Four ways to stop trying to engage, and start inspiring

Experts find that the key to employee engagement isn’t performance, but passion

Four ways to stop trying to engage, and start inspiring
According to their latest Worker Passion study, global professional services firm Deloitte found that only 13% of the US workforce are passionate about their jobs. Among those inspired workers, however, they found that:
  • 71% willingly work extra hours
  • 89% feel energized by their work
  • 71% feel encouraged to work across corporate silos
  • 67% rate their company highly for collaborating with customers
  • 68% of these individuals voice optimism for their company’s future
In a world of increasing performance pressure, getting workers to be proactively passionate—not just engaged—about their work is essential.
 
“An engaged worker shows up on time, follows directions, and feels good about participating, but may be just dutifully along for the ride,” the report stated.
 
“But a passionate worker is one who has a long-term commitment to making an impact through pushing boundaries, developing new tools, and connecting with others.”
 
It’s these workers that actively find ways to learn and improve faster, and who are capable of leading their companies into new markets and new opportunities as the business environment changes.
 
Experts at Deloitte’s Center for the Edge suggest four ways you can bring that 13% of passionate workers up to 100%:
  1. Lead by example. Enthusiasm is contagious, but it requires you to be authentically inspired yourself. Ask yourself how inspired you feel? What’s getting in the way of your own passion? And where can you, yourself, lean into more experimentation, more challenge, more innovation, and more collaboration?
  2. Provide focus. Having a team of self-starters is excellent, but only if they know what to focus on to help the organization go where it needs to go. Give them a vision, but also visibility into what others are doing and how their work supports others, a set of actionable values, and a collection of resources to help them achieve success. Most importantly, help frame the strategic challenge by helping them to ask better questions about what problem to solve. Then trust them to solve it.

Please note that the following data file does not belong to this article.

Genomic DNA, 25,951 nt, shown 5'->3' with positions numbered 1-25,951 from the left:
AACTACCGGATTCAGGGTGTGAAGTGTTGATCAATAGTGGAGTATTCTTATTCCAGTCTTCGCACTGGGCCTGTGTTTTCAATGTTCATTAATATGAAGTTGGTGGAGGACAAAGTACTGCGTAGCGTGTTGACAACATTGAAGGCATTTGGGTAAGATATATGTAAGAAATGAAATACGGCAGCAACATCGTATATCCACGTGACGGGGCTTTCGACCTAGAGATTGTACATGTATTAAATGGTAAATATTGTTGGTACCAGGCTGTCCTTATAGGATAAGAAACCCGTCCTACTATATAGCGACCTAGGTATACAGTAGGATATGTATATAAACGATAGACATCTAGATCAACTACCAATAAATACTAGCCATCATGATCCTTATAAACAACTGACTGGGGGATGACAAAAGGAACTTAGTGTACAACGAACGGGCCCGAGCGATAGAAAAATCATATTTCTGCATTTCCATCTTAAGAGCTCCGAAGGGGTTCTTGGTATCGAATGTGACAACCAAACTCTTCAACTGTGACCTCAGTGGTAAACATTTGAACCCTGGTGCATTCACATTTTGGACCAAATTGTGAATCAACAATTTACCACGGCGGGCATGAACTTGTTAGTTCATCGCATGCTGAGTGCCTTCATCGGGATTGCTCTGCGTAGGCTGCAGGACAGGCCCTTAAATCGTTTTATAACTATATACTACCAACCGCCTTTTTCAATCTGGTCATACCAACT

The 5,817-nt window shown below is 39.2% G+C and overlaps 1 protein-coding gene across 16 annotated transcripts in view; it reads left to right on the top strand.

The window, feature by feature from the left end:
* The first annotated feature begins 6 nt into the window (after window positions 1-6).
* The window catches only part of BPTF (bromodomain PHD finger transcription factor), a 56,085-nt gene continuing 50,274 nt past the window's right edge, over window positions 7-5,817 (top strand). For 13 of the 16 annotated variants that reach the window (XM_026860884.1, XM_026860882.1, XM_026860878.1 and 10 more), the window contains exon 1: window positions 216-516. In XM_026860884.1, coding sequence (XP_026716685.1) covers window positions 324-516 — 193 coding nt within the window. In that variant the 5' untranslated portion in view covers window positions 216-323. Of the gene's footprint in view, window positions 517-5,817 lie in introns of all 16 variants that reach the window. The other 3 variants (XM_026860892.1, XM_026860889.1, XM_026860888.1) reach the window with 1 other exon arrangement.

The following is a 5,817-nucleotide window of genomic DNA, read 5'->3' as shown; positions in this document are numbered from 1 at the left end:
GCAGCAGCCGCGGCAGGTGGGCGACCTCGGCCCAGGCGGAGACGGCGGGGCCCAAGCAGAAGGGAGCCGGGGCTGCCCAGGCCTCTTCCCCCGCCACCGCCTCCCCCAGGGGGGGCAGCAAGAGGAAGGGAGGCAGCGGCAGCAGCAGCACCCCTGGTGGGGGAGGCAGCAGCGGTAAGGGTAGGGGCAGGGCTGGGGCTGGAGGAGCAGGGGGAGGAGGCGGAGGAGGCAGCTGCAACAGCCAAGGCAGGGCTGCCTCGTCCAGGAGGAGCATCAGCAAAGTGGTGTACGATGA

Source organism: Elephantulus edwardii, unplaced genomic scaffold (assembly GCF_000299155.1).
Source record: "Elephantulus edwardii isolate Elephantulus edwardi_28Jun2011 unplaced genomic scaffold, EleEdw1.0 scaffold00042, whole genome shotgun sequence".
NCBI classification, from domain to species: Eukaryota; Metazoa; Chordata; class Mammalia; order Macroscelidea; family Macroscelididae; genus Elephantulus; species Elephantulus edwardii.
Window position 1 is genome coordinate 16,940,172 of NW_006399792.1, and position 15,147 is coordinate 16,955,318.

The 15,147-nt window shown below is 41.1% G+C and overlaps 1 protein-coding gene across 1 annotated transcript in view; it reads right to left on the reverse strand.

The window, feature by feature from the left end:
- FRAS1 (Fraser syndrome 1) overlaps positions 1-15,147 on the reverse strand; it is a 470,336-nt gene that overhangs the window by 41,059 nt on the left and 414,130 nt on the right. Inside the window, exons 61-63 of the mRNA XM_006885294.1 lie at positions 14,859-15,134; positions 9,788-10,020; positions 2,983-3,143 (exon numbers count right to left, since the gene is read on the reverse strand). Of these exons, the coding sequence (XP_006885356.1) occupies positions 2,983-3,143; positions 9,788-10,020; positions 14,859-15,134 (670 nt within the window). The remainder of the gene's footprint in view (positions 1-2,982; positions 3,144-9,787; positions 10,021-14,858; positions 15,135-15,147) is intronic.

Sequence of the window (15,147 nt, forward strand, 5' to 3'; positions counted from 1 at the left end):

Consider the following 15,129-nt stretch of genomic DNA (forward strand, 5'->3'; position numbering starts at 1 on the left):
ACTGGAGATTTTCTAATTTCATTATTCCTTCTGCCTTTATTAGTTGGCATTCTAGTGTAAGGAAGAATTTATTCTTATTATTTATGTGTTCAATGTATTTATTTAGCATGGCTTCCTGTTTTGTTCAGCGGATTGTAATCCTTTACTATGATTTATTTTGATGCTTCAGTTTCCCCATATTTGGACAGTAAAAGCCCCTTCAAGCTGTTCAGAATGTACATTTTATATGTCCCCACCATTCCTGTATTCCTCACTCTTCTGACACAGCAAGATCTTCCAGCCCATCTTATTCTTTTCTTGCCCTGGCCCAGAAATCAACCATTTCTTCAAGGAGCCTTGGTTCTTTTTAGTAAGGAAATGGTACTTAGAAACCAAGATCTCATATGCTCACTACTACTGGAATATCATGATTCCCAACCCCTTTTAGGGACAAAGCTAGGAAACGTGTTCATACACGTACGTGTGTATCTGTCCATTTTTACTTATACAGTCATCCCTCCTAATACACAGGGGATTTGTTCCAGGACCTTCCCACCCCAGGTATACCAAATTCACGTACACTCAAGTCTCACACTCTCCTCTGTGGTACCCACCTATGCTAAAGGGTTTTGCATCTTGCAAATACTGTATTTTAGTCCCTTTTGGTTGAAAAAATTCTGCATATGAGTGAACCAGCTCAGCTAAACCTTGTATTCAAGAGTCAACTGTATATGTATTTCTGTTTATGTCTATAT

3. Create the environment. To truly make the jump from fearful, isolated, and reactive to fearless, collaborative, and proactive innovation, you must create an environment in which both successes and failures are openly discussed and celebrated. Help people who are really excited about taking on tough challenges connect with each other. Create experimentation platforms to encourage creative thinking, intelligent and constructive questioning of the status quo, and experimentation while managing the risk associated. Define not just the end results but also the behaviors and human attributes that will get your company there—and celebrate them publicly.
  4. Test your perspectives. Many business leaders think such a working environment sounds wonderful, but just isn’t possible where they work. No doubt, creating a culture of passion is difficult, or else everybody would be doing it already. But a second look may reveal that what seems an insurmountable obstacle is actually an open invitation to explore new opportunities.

 

 

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